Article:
Join egghead, unlock knowledge.

Want more egghead?

This lesson is for members. Join us? Get access to all 3,000+ tutorials + a community with expert developers around the world.

Unlock This Lesson
Become a member
to unlock all features

    Create a Draggable Card with React Native Pan Responder, and Animated.decay

    Jason BrownJason Brown
    react-nativeReact Native
    0.35 - 0.39

    In this lesson we'll create a PanResponder to allow us to drag a card around the screen. We'll use Animated.event to automatically set the values of our Animated.Value and when the card is released we'll use Animated.decay to decelerate it to a stop.



    Become a Member to view code

    You must be a Member to view code

    Access all courses and lessons, track your progress, gain confidence and expertise.

    Become a Member
    and unlock code for this lesson


    00:00 We'll start by importing Animated and PanResponder from React Native. Next, we'll create a componentWillMount lifecycle method, then type this._panResponder is equal to the PanResponder that we create.

    00:14 This PanResponder will then give us panHandlers, which we can then spread this._panResponder.panHandlers onto the view that we want to attach touch events to. Now we'll go create our animated value by typing this._animatedValue = new Animated.ValueXY.

    00:35 Next, we'll replace our onPanResponderMove with Animated.event, which is a function that takes an array. Animated will then traverse all of the arguments and assign those arguments to our animated values that we pass in. We'll ignore the first event.

    00:54 We'll map the delta x, the change in the X location, to this._animatedValue.x and the delta y to this._animatedValue.y. Next we'll switch our view from a regular view to an animated view. Then we'll create const, which is an object.

    01:19 We'll say transform: this._animatedValue.getTranslateTransform, which is a helper function to return our TranslateTransform. Then we'll attach that to our animated view. Now, when we refresh our emulator, we can drag the square around the screen.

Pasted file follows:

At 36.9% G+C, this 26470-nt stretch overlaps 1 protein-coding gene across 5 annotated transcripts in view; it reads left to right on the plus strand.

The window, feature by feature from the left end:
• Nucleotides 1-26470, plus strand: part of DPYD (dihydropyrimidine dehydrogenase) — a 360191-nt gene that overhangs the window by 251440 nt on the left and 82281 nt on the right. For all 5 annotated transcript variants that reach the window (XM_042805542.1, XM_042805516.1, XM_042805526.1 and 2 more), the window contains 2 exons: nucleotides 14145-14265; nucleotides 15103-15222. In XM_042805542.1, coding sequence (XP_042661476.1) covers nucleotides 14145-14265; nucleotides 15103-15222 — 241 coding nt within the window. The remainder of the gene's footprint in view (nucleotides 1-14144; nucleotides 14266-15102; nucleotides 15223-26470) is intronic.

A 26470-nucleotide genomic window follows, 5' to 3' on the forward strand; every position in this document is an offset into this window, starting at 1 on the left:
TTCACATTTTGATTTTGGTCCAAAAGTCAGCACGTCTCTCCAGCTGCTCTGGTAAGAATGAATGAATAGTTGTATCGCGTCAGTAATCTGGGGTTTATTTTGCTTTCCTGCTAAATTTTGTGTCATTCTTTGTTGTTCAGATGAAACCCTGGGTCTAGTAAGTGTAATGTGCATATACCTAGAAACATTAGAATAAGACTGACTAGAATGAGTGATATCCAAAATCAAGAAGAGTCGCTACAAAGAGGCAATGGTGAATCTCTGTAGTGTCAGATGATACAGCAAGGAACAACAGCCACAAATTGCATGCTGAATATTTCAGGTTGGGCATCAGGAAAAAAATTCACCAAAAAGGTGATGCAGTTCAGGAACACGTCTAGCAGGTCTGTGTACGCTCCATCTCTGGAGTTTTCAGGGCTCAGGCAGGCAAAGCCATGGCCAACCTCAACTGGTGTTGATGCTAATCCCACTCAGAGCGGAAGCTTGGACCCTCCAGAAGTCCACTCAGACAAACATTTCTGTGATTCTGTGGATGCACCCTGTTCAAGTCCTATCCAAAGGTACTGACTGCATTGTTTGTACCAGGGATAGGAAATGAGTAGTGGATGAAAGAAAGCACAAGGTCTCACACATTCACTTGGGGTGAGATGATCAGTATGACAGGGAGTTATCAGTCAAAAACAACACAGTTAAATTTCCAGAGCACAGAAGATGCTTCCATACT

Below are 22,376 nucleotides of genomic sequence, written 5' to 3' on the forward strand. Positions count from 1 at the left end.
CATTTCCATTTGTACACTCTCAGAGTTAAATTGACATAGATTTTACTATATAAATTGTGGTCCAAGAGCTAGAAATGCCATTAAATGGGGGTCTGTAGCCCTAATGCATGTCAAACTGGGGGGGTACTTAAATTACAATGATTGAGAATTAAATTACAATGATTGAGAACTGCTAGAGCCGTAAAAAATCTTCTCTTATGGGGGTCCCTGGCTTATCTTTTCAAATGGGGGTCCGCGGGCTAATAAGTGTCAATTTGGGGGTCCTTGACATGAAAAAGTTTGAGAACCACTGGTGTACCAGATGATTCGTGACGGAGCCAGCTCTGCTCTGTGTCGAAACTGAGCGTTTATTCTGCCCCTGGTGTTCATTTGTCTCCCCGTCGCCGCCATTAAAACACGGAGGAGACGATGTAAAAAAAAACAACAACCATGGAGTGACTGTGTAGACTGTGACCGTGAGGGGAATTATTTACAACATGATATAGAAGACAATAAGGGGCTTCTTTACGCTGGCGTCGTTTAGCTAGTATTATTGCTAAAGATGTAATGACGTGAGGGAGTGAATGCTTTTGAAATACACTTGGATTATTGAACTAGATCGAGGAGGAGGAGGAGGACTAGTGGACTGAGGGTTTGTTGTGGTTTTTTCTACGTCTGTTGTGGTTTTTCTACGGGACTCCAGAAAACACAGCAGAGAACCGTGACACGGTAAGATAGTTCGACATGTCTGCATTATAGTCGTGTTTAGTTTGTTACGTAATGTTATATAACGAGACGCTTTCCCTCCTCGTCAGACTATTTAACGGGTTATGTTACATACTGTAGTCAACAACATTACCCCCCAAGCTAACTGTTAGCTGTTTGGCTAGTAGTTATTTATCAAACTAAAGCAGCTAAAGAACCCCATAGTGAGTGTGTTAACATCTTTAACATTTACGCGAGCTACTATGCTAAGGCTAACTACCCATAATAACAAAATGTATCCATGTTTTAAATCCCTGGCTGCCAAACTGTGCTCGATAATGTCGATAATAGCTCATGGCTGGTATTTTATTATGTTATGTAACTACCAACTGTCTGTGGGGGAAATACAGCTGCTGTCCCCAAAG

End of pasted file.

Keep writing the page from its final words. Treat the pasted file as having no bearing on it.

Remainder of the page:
01:47 However, if I drop it and then try to drag it again, the animated value will be set to the delta of the new touch, which will cause the square to jump. Because we're dealing with the delta of the drag, we need to attach a listener by saying this._animatedValue.addListener, which is a function that takes a function.

    02:08 The first argument is value. Then we'll assign it to this._value=value. We'll set up our default at this._value = {x: 0y: 0In our PanResponderGrant, we'll say this._animatedValue.setOffset({x: this._value.x, y: this._value.y}).

    02:38 Additionally, we'll set this._animatedValue.setValue({x: 0y: 0to clear out our animation. Now when we refresh our emulator, we can drag the square across the screen, drop it, and then pick it up, and drag it again.

    02:57 In our onPanResponderRelease, which is when we release our touch, we'll say this._animatedValue.flattenOffset, which will flatten our offset delta into our animated value to prepare us for another drag.

    03:15 Then we'll use Animated.decay, which is a function that takes this._animatedValue and a configuration object. It takes a deceleration, which we'll say is 0997. Then we'll give it the velocity of our final touch, which is an object that takes an X direction which it can get from gestureState.vx and our y from gestureState.vy.

    03:43 Now, we'll call start on our animation. If we refresh our emulator, we can drag our square across the screen. Then we release it. It will decay its acceleration in the direction that we released it.